The results of the serial postoperative examination revealed presence of radiological and histological evidence of critical size bone healing in all treatment groups.
�CT evaluation
The percentage of remaining residual composite was significantly lower at 4 weeks in BCP/FS loaded with the 500ng/ ml VEGF than in the 250ng/ml of VEGF group as a result of composite utilization. �CT picture shows radio-lucent area which is gradually reduced in size and is replaced by opacities encroaching from the periphery to the centre of the bone defect with time according to the rate of new bone formation after surgery (Figure 3). Group B- BCP/FS loaded with 500ng/ml showed more opacities than group A. The bone regeneration was increasingly radio-opaque. A clear boundary with the host bone was observed and different radio-opacities from the periphery toward the centre of the defect. The amount of newly formed bone to the total implant area in composite loaded with 500ng/ ml group B was significantly greater than that in the composite
Figure 1: A= BCP granules, B= FS, C= VEGF.
Figure 2: A: CSBD before implantation of composite bone graft. B: CSBD after implantation of composite bone graft
Figure 3: �CT pictures shows a radiolucent zone (halo) surrounding the graft material with minimal size in group B compared to group A and control
Figure 4: : Mean difference of remaining residual composite (radio-lucent) in group A and B in relation to control group which was measured by �CT less radiolucency mean more new bone formation which appears clear in group B.
Figure 5: Histological presentation at 4 weeks of CSBDs healing in rabbit�s mandible in control group, group A and group B (H&E 40x). Group A shows less new bone formed, with some fibrous tissue, more residual composite (RC) and minimal granulation tissue. Group B shows more scattered new blood vessels (BV) from defect margin (DM), more granulation tissue (GT), with minimal (RC), marked a new bone formed (NB) in thick layers and pre-existing bone (PB) appear clearly. In control group a limited amount of new bone formation, more fibrous tissue (FS), inflammatory infiltration but maximum residual composite (RC) seen.
loaded with 250ng/ml group A and control. Mean difference of residual composite in group B was less than the mean difference in group A while mean difference of residual composite was highest in control group (Figure 4).
Histological and histomorphometrical findings
Histological examination of H&E stained slides demonstrated that more new bone formation occurred in the defect of group B compared to the defect in group A and control. It was obvious that composite loaded 500ng/ml VEGF induced more new bone formation than composite loaded with 250ng/ml four weeks after implantation. Only little new bone was formed in the composite loaded with 250ng/ml group. Four weeks after implantation, most of the composite biomaterial was degraded with more blood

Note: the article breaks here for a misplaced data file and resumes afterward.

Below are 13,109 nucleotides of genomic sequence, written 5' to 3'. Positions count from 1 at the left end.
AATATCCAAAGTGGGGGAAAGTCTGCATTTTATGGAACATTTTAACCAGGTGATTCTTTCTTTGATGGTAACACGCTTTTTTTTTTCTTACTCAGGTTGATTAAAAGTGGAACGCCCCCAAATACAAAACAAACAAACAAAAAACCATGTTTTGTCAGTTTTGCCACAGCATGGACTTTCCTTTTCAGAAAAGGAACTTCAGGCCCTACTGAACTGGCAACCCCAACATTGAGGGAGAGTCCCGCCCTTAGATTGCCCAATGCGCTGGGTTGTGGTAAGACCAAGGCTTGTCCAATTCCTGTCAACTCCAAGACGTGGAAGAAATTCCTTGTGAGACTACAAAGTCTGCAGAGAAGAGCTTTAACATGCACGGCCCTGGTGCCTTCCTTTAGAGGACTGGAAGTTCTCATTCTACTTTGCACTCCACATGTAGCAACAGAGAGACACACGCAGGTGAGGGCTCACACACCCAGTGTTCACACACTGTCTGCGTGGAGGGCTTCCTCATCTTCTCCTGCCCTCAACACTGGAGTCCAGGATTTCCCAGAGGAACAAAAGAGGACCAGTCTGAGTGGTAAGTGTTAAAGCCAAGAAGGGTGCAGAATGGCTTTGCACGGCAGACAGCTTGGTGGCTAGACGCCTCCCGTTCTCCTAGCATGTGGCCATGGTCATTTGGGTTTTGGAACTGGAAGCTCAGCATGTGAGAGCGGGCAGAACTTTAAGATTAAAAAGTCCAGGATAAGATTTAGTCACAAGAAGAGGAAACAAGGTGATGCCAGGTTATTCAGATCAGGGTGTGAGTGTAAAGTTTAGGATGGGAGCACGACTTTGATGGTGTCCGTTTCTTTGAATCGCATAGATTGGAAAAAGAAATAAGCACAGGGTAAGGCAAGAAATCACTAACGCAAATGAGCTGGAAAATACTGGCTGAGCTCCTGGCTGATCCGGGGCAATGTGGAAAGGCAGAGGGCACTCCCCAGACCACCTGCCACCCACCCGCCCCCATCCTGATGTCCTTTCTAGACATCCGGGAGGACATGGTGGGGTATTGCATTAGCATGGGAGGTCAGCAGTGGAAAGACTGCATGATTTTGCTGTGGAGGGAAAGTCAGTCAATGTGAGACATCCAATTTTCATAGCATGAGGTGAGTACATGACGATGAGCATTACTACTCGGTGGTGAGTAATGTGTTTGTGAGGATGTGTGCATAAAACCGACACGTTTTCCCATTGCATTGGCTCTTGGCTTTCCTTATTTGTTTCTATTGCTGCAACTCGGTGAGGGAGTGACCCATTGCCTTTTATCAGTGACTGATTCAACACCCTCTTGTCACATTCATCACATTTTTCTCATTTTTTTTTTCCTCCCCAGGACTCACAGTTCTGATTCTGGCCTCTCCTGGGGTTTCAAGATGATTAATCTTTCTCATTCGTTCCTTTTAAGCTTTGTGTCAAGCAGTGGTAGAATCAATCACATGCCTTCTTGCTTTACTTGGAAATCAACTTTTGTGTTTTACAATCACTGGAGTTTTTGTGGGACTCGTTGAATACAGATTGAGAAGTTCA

Figure 6: : Histomorphometrical results show the mean difference of groups A and B compared with control. Extensive new bone formation in group B than in group A and control.
vessels at the periphery and the centre of the defect, the new bone formed filled most parts of the defect in group B. However, the defect in group A showed more fibrous tissue than in group B. It was obvious that composite loaded with 500ng/ml VEGF induced more new bone formation than composite loaded with 250ng/ml (Figure 5). Histomorphometrical analysis confirm the histological findings that the amount of newly formed bone to the total implant area in composite loaded 500ng/ml group B was significantly greater than that in the composite loaded 250ng/ml group A and control. For experiment group the mean difference of group B was higher than the mean difference of group A and control group meaning that the amount of new bone formation in group B with composite loaded 500ng/ml VEGF was higher than the amount of bone formation in group A implanted with composite loaded with 250ng/ml VEGF. Mean difference of group A and B was higher than the mean of the control group implanted with composite only. Percentage of newly formed bone in control group, composite BCP/FS loaded with 250ng/ml VEGF and composite BCP/FS loaded with 500ng/ml were 22.5%, 37.5% and 68.5% respectively as shown in (Figure 6).
Existing treatment of CSBDs using autogenous and allograft procedures are limited and often associated with undesirable outcomes [7]. Bone xenografts are now considered to be unsuitable to use as bone graft due to a potential risk of contamination with viral and bacterial infections, immunogenicity, and finally host rejection [8]. Composite biomaterials containing calcium phosphate and polymers (natural or synthetic) have been developed to address these limitations [9]. FS is a candidate polymer for use in fabricating composite biomaterials and delivery vehicle of growth factor for bone regeneration. Numerous data showed that effects of growth factors on both angiogenesis and bone formation are dose-dependent. The required dose of growth factor varied with the mode of administration and carrier type. In general, localized and sustained release of growth factors allows for lower effective dosage than a single injection [3]. VEGF has been identified to have positive effects on osteogenesis and angiogenesis [10,11]. Appropriate dosage and release profiles are very important for optimized biomolecule delivery. In addition, the application of excessive dose may provoke adverse effects or even toxic reactions, such as inhibition of blood vessels and bone formation [3]. Similarly, slow and sustained release of VEGF can produce well-functioning blood vessels, whereas uncontrolled release of VEGF leads to malformed and non functional blood vessels [12]. Therefore, optimizing and controlling the release of VEGF in vitro and in vivo is one of the primary concerns in bone tissue engineering.